Food and love go hand in hand. For Valentine’s Day, we’re exploring this fiery connection in all stages of a relationship, from a first date to living together to breaking up.
When Leah Voskuil recently met friends for pizza and pasta at Leo in Williamsburg, Brooklyn, she had “what can only be described as war flashbacks,” she said. Eleven months earlier, Ms. Voskuil had been dumped at that very restaurant by a man she’d been seeing. Once she realized she’d returned to the scene of the breakup, she struggled to pull herself together.
“I saw where he told me he doesn’t have a spark,” she said.
After that meal with friends, she swore never to return. “Even if I had to go to the bathroom so badly, and there was no public bathroom available but Leo’s, I still wouldn’t,” said Ms. Voskuil, 29, a copywriter for a men’s wear brand. “It sucks, because the food is so good.”
When a relationship ends, there are many casualties. You may lose your bar-trivia friends, your rent-stablized lease in Fort Greene, your beloved terrier. But one crushing loss is often overlooked: your favorite restaurant.
The restaurant breakup is a trope in pop culture for a reason: They’re happening all around us, both in spite of and because of their public nature. In “Legally Blonde,” Reese Witherspoon’s Elle Woods wails in a restaurant when her boyfriend, Warner, tells her she isn’t serious enough to be with him. Taylor Swift describes a similar experience in her song “Right Where You Left Me”: “Help, I’m still at the restaurant / Still sitting in a corner I haunt / Cross-legged in the dim light / They say, ‘What a sad sight.’” For better or worse, restaurant breakups are often highly dramatic.
Kristen Mizzi was, bizarrely, dumped by three consecutive boyfriends at Jaleo by José Andrés in Washington, D.C. Given the histrionics of each conversation, “I’m sure that anyone who looked toward our table knew exactly what was going on,” said Ms. Mizzi, 40.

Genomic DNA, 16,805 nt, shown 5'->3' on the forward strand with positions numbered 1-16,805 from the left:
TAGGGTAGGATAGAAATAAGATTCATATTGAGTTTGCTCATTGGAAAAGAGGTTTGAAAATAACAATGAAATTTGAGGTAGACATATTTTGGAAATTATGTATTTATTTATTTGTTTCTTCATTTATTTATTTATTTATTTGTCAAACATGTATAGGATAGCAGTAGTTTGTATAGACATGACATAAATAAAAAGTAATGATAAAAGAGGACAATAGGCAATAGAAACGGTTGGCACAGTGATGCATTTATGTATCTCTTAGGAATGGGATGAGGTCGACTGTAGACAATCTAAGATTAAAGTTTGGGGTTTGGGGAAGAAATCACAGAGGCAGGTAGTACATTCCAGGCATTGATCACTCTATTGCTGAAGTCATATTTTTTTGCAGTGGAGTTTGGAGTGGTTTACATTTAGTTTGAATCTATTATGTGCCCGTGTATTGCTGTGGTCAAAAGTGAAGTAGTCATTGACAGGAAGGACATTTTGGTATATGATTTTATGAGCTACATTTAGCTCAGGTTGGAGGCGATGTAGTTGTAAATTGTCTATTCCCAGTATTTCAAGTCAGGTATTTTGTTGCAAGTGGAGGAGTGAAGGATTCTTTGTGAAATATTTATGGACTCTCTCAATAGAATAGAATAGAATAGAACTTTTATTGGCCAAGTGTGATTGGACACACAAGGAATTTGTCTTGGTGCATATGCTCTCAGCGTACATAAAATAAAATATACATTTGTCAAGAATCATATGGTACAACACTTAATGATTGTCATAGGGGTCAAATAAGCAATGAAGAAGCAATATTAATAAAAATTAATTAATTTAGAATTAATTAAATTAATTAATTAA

With such a high risk of public humiliation, why break up in such a public space?
For those doing the dumping, the restaurant’s atmosphere can be an insurance policy. A dining room that’s buzzing and full of distractions may temper the reactions of those being dumped.
“I’m sure that was part of these guys’ strategy, like, ‘Hopefully she won’t get too emotional, and we just can go our separate ways,’” Ms. Mizzi said. She refused to return to Jaleo for five years, even after she got married.
Erin Harper couldn’t return to her local Wendy’s in Madison, Wis., for months after a college boyfriend broke up with her over chicken nuggets and Frostys.
“It’s wrong to break up with a person in the place they love,” Ms. Harper, 29, said. “It wasn’t a place I was expecting to have that association with.”
But a waking nightmare for those directly involved is often a delight for the restaurant’s staff.
“It makes the shift so much more fun,” said Corbin Chase, 31, a former server who has seen his fair share of messy separations over dry-aged rib-eye for two. “We’re taking bets like what’s happening, whose fault is it and are they walking out together?”
Last year, when Mr. Chase was a server at Lord’s in Greenwich Village, Valentine’s Day dinner service took a thrilling turn. After their first round of drinks, a couple seated in the back began to squabble. “Another server tipped me off that it was going south,” Mr. Chase said. “They were being a little bit loud. You could kind of hear it from the kitchen.”
As the argument escalated, the woman took an unusual number of trips to the bathroom, where Mr. Chase could hear her yelling. “It’s a one-person bathroom, so she was definitely talking to herself,” he said.
“The entire staff is talking about it,” he said, and every server was looking for an excuse to stop by the couples’ table. “All of a sudden this becomes the best customer service you could ever get in a restaurant, because we all want to know what’s happening.”
Eventually, after her final trip to the bathroom, the woman walked out, leaving her partner with an exorbitant tab.
Another perk of a public argument, beyond the free entertainment? “The tip usually comes in really high,” Mr. Chase said.
The meltdown wasn’t just a treat for the staff, but for the other diners, too. “Everyone comes together over your breakup once you leave the restaurant,” Mr. Chase said. On Valentine’s Day especially, “you have all these other couples looking on, like, ‘Wow, we don’t have it so bad!’ ”
But for some, a restaurant breakup is a sign of respect. When Veesh Fox, a 24-year-old entrepreneur and poet, was dumped at Frederick’s Wine & Dine in Warrensville Heights, Ohio, she wasn’t miffed in the slightest.
“Getting dressed up and being pretty and going out to eat is one of my favorite things to do,” she said. Having her heart broken in her happy place was “the healthiest thing I’ve experienced.”
And about a month after the breakup, Ms. Fox took him back — over dinner.